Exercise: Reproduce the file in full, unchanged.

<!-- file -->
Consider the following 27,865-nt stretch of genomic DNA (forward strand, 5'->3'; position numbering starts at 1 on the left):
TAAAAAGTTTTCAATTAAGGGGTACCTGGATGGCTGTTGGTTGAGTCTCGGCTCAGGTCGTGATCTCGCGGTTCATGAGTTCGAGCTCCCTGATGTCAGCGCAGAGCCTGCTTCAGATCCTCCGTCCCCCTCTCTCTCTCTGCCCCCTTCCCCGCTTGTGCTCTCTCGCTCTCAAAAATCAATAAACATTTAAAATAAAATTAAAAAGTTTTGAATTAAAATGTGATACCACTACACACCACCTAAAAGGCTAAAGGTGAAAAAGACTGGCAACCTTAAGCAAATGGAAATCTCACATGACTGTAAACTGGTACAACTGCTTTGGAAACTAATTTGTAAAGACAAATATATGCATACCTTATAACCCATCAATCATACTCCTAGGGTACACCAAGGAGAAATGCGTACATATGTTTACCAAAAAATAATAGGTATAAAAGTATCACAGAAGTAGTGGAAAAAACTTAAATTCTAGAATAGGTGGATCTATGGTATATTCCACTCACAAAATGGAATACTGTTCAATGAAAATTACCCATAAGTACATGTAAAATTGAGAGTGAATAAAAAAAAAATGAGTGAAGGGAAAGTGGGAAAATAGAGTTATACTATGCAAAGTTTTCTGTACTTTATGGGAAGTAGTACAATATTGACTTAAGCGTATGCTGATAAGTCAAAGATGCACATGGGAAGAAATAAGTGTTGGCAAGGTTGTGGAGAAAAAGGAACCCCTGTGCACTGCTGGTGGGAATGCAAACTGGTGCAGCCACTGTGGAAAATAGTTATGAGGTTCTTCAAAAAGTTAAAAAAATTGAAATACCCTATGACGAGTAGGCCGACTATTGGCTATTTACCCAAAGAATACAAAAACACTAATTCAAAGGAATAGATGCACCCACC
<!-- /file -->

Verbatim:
Consider the following 27,865-nt stretch of genomic DNA (forward strand, 5'->3'; position numbering starts at 1 on the left):
TAAAAAGTTTTCAATTAAGGGGTACCTGGATGGCTGTTGGTTGAGTCTCGGCTCAGGTCGTGATCTCGCGGTTCATGAGTTCGAGCTCCCTGATGTCAGCGCAGAGCCTGCTTCAGATCCTCCGTCCCCCTCTCTCTCTCTGCCCCCTTCCCCGCTTGTGCTCTCTCGCTCTCAAAAATCAATAAACATTTAAAATAAAATTAAAAAGTTTTGAATTAAAATGTGATACCACTACACACCACCTAAAAGGCTAAAGGTGAAAAAGACTGGCAACCTTAAGCAAATGGAAATCTCACATGACTGTAAACTGGTACAACTGCTTTGGAAACTAATTTGTAAAGACAAATATATGCATACCTTATAACCCATCAATCATACTCCTAGGGTACACCAAGGAGAAATGCGTACATATGTTTACCAAAAAATAATAGGTATAAAAGTATCACAGAAGTAGTGGAAAAAACTTAAATTCTAGAATAGGTGGATCTATGGTATATTCCACTCACAAAATGGAATACTGTTCAATGAAAATTACCCATAAGTACATGTAAAATTGAGAGTGAATAAAAAAAAAATGAGTGAAGGGAAAGTGGGAAAATAGAGTTATACTATGCAAAGTTTTCTGTACTTTATGGGAAGTAGTACAATATTGACTTAAGCGTATGCTGATAAGTCAAAGATGCACATGGGAAGAAATAAGTGTTGGCAAGGTTGTGGAGAAAAAGGAACCCCTGTGCACTGCTGGTGGGAATGCAAACTGGTGCAGCCACTGTGGAAAATAGTTATGAGGTTCTTCAAAAAGTTAAAAAAATTGAAATACCCTATGACGAGTAGGCCGACTATTGGCTATTTACCCAAAGAATACAAAAACACTAATTCAAAGGAATAGATGCACCCACC